2. Trustees should work closely with the sponsors of their schemes to develop funding plans that will ensure the security of members’ benefits and minimise the impact on the sponsors business.
  3. It is important to take care when setting and reviewing your scheme’s investment strategy. Techniques such as stress testing and stochastic modelling can be used to assess how robust the strategy is under adverse market conditions.
  4. Make sure to review governance procedures regularly to ensure that decision making is effective and allows the scheme to react quickly to a volatile and changing market.
  5. Trustees can consider other options to secure members’ benefits such as securing benefits with an insurance company. Alternatively, they can look at options that can provide members more flexibility to take their benefits whilst removing risk from the scheme. This may include giving members the option to transfer their benefits prior to retirement so they can avail of flexible drawdown options.
Brian Spence

Complete the jigsaw to reveal a new Christmas themed Spence logo. The timer will start from the moment you click on the first piece and will stop when you have all the pieces in place.

Good luck, it’s just for fun but if you complete it in under 1 minute you are doing well!

Alan Collins

The 2017 Purple Book, the Pension Protection Fund’s stat-fest on DB pensions, has landed.

The document, can be accessed here.

The main headlines for me are as follows:

  • The transition of schemes from “closed to new members” to “closed to future accrual” is continuing – if the trends continue, more schemes will be closed to accrual than closed to new entrants by 2018 or 2019. The number of fully open schemes is relatively stable (but only accounts for 12% of schemes);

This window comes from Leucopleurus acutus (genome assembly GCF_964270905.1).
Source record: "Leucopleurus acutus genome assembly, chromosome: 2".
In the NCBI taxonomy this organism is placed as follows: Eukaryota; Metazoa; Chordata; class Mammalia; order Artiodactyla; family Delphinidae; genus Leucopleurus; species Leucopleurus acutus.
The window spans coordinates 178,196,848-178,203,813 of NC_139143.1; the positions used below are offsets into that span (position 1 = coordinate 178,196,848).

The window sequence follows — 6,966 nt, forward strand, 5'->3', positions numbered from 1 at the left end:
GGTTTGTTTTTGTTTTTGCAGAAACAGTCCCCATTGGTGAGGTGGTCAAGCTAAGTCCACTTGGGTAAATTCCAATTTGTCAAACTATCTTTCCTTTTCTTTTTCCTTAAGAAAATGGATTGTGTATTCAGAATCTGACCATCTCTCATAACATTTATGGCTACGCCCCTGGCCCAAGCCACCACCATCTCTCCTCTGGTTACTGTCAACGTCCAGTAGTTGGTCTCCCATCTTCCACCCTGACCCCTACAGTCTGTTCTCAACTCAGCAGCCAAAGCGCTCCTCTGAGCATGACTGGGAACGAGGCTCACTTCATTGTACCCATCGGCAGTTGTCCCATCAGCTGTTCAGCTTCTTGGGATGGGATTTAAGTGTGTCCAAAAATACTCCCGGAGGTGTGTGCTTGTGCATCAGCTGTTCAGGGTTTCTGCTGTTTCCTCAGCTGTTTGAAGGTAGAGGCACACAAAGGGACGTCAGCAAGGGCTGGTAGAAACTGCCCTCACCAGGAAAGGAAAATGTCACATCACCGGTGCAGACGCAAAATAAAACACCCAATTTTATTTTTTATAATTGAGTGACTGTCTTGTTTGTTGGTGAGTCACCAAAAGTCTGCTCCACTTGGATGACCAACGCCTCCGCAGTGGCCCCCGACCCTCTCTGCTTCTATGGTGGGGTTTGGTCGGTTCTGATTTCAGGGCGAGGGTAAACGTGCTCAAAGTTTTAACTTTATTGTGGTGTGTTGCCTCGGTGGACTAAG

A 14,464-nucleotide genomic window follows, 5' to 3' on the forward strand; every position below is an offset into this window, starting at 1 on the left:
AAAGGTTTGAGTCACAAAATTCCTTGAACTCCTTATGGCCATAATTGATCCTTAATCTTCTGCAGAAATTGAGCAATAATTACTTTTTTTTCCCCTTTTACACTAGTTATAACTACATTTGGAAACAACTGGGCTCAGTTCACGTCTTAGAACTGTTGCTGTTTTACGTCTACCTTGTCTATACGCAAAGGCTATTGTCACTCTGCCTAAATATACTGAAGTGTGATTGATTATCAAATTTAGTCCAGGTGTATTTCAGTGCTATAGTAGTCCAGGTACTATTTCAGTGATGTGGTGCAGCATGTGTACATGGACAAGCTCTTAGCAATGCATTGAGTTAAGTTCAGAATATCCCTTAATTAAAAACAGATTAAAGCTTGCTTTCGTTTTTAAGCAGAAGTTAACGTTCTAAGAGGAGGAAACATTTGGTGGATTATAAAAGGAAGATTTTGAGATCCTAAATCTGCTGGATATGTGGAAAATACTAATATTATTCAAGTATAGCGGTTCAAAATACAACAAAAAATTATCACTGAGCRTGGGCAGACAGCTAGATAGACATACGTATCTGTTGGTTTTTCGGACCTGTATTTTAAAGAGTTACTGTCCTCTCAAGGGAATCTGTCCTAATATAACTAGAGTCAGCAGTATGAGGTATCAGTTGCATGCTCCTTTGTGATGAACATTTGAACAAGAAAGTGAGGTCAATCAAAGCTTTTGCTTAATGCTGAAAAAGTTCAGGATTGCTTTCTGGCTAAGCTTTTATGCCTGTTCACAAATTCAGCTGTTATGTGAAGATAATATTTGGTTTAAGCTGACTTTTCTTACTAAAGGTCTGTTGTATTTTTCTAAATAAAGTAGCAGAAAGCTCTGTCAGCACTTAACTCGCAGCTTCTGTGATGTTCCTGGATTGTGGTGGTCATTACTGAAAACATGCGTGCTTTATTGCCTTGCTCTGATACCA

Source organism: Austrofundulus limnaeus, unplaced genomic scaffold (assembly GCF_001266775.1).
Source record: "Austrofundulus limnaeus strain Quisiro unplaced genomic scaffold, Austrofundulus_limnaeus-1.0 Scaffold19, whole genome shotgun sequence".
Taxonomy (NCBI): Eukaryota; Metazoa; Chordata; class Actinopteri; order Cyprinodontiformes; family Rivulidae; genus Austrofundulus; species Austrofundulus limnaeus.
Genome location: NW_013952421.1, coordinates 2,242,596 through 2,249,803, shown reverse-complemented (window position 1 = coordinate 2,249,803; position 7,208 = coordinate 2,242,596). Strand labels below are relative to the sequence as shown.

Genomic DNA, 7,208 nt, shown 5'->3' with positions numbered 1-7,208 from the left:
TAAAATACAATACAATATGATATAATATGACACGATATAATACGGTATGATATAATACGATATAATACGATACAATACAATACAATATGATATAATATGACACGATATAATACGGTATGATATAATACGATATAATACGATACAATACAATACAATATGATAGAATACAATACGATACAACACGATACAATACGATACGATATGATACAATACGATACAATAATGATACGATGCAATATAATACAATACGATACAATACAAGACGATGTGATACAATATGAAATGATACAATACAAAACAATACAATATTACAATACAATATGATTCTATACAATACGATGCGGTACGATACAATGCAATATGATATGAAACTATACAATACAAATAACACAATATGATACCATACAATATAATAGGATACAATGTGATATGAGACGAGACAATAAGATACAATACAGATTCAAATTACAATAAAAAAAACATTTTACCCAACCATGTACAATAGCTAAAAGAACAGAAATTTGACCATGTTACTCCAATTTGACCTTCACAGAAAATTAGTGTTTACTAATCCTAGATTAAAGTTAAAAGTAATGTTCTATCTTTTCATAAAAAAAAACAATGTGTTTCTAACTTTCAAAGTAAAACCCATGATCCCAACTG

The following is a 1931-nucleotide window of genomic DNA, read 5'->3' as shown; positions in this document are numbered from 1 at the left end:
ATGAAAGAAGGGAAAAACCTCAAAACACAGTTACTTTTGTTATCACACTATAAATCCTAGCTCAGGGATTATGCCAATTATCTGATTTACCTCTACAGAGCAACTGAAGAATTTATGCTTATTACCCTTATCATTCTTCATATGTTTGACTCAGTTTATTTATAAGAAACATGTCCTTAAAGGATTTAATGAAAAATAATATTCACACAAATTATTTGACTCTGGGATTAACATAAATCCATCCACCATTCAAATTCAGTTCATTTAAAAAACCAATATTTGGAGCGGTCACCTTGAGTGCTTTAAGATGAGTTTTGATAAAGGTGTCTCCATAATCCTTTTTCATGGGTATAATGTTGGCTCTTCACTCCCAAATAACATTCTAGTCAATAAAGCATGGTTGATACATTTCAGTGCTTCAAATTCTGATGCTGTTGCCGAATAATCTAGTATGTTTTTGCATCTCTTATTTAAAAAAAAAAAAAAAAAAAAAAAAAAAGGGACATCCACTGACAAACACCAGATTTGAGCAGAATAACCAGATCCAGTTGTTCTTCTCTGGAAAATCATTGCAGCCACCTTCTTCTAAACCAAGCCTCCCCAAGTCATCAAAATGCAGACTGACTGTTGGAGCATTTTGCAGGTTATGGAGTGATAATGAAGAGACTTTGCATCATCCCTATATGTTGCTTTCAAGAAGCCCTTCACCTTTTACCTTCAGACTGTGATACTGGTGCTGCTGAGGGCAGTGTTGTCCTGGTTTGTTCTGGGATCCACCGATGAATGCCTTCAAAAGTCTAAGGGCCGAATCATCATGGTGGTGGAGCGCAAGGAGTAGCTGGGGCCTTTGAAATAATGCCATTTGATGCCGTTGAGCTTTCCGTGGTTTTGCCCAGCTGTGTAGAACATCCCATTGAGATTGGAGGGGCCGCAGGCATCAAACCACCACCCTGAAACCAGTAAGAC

• The funding levels of schemes (as measured on a S179 basis and a buyout basis) rose over the year to 31 March 2017, in spite of significant market turbulence which occurred around the EU Referendum Vote in June 2016;
  • The average length of recovery periods for valuations submitted to the Regulator dropped slightly, from eight years to seven and a half years;
  • The average insolvency rate of companies who sponsor DB schemes is around 0.3% a year – this has been relatively stable over recent years having dropped from around 0.8% in 2013/14). So, if you are a member of a scheme, your employer is (on average) significantly less likely to become insolvent than was the case four or five years ago;
  • Asset allocations to equity and property are relatively stable. There is a modest switch from cash and “other investments” to “bonds”.
    • I have a hunch some of this may be a re-classification of assets rather than a sign of strategic shift towards bonds.
    • The relative steadiness of allocations indicates little evidence of asset allocation changes during a year which contained some shocks.
    • It will be interesting to see if there is a greater shift towards bonds in 2017/18 as funding levels have improved and as there may have been some profit-taking from equity stocks. I suspect those hoping to have seen “peak bond” will be disappointed.
  • The number of schemes in assessment for PPF entry has continued its steady decline, both in terms of the total number of schemes and as a percentage of the DB universe. 78 schemes were in assessment during 2017/18 (around 1.4% of the total number of schemes); and
  • There is a large concentration of liabilities for schemes in assessment (around 80%) amongst schemes whose liabilities exceed £100m.
Page 1 of 11